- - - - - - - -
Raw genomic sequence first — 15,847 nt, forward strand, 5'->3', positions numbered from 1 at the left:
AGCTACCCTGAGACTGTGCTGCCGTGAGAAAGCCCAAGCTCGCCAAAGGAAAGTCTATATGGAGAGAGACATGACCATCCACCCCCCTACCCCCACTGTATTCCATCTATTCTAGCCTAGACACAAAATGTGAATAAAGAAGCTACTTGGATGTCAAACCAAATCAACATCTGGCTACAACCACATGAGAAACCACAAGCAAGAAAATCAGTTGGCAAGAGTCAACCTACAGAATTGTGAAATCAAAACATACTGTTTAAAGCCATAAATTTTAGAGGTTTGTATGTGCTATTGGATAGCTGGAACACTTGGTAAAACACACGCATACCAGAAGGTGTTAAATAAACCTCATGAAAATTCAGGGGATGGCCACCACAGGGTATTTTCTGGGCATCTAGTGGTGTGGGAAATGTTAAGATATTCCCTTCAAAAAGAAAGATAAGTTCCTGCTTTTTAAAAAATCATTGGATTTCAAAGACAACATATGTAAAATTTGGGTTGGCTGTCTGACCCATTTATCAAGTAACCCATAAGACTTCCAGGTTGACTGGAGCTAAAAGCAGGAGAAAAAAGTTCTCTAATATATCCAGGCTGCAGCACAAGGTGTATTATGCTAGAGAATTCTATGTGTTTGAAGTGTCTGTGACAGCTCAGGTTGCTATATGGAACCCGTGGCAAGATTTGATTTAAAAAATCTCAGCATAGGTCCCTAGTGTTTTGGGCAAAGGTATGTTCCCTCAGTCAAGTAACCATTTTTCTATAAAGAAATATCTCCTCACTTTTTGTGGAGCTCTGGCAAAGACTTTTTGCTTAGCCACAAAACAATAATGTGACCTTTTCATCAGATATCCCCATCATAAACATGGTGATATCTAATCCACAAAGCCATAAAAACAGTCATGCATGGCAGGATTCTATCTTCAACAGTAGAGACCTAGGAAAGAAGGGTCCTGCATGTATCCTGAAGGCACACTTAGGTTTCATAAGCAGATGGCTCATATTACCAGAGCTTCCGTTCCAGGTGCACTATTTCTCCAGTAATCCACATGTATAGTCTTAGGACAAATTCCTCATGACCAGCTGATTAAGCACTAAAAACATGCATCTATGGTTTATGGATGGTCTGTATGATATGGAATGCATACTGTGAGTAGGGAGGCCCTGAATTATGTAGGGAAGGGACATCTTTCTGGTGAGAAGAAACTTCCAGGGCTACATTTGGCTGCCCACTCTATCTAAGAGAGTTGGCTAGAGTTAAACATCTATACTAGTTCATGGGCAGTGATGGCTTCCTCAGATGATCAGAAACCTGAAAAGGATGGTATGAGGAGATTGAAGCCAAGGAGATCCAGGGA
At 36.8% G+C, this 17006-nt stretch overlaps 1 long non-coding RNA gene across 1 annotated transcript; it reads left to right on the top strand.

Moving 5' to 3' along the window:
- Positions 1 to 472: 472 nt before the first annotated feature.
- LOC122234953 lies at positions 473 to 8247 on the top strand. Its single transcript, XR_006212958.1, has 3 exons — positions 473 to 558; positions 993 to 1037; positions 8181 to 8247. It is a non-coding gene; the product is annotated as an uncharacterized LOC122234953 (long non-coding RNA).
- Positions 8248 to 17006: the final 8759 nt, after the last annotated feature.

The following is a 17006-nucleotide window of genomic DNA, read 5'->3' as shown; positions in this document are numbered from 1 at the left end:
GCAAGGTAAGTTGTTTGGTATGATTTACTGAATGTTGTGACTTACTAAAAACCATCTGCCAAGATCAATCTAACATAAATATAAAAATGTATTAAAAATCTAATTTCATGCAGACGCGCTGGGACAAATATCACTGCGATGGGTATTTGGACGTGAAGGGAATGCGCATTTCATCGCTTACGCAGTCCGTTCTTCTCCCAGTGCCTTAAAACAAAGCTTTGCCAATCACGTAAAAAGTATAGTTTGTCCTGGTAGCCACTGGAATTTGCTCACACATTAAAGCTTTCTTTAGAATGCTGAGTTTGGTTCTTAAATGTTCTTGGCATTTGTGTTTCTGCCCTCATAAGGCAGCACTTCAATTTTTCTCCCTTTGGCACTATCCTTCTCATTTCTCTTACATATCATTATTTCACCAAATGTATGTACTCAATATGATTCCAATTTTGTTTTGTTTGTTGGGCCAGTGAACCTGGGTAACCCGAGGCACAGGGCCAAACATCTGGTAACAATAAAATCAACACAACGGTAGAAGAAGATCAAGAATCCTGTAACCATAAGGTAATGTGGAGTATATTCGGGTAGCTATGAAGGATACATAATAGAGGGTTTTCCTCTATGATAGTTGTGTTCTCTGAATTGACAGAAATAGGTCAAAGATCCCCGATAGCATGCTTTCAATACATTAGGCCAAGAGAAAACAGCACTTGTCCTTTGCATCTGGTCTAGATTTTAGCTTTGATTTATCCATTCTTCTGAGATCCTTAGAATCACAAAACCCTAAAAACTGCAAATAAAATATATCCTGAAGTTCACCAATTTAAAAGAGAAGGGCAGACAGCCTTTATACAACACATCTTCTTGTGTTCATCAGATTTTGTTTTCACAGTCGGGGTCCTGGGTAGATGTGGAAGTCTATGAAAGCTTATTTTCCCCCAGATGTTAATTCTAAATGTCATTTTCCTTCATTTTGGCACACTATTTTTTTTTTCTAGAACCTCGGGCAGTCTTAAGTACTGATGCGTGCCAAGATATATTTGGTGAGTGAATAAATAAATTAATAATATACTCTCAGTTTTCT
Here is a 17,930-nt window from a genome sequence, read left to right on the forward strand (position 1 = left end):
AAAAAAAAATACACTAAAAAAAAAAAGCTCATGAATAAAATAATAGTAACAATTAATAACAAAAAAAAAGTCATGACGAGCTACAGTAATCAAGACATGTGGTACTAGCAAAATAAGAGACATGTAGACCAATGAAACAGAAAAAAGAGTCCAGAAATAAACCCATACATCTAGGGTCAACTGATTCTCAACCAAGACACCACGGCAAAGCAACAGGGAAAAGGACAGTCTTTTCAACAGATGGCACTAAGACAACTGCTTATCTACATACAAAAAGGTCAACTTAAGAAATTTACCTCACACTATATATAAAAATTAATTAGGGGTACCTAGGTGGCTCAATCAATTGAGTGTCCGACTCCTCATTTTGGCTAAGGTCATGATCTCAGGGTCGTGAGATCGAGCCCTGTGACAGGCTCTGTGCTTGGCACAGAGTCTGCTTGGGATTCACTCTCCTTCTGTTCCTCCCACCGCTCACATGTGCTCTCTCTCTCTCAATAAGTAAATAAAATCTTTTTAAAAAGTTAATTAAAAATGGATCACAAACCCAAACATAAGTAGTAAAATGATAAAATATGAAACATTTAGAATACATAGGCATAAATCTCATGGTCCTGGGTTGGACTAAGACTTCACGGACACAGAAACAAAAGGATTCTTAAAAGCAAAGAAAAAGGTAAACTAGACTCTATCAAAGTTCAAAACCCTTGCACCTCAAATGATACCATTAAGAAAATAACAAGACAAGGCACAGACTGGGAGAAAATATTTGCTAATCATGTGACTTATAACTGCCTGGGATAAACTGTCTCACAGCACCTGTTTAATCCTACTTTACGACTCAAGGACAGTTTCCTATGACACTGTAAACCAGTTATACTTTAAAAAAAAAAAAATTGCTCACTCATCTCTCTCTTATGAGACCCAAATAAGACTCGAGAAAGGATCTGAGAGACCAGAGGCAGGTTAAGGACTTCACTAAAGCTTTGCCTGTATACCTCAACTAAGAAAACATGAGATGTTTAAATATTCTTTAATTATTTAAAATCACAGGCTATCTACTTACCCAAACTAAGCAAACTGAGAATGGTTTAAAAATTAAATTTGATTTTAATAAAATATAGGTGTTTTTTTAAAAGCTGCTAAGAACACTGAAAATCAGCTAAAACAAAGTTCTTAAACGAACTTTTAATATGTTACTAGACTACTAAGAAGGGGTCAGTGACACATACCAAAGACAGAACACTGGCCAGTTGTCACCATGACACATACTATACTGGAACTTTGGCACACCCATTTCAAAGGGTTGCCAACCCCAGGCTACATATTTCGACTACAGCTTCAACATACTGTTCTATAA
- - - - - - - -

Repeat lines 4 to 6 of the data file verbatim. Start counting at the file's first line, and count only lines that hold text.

Moving 5' to 3' along the window:
- Positions 1 to 472: 472 nt before the first annotated feature.
- LOC122234953 lies at positions 473 to 8247 on the top strand. Its single transcript, XR_006212958.1, has 3 exons — positions 473 to 558; positions 993 to 1037; positions 8181 to 8247. It is a non-coding gene; the product is annotated as an uncharacterized LOC122234953 (long non-coding RNA).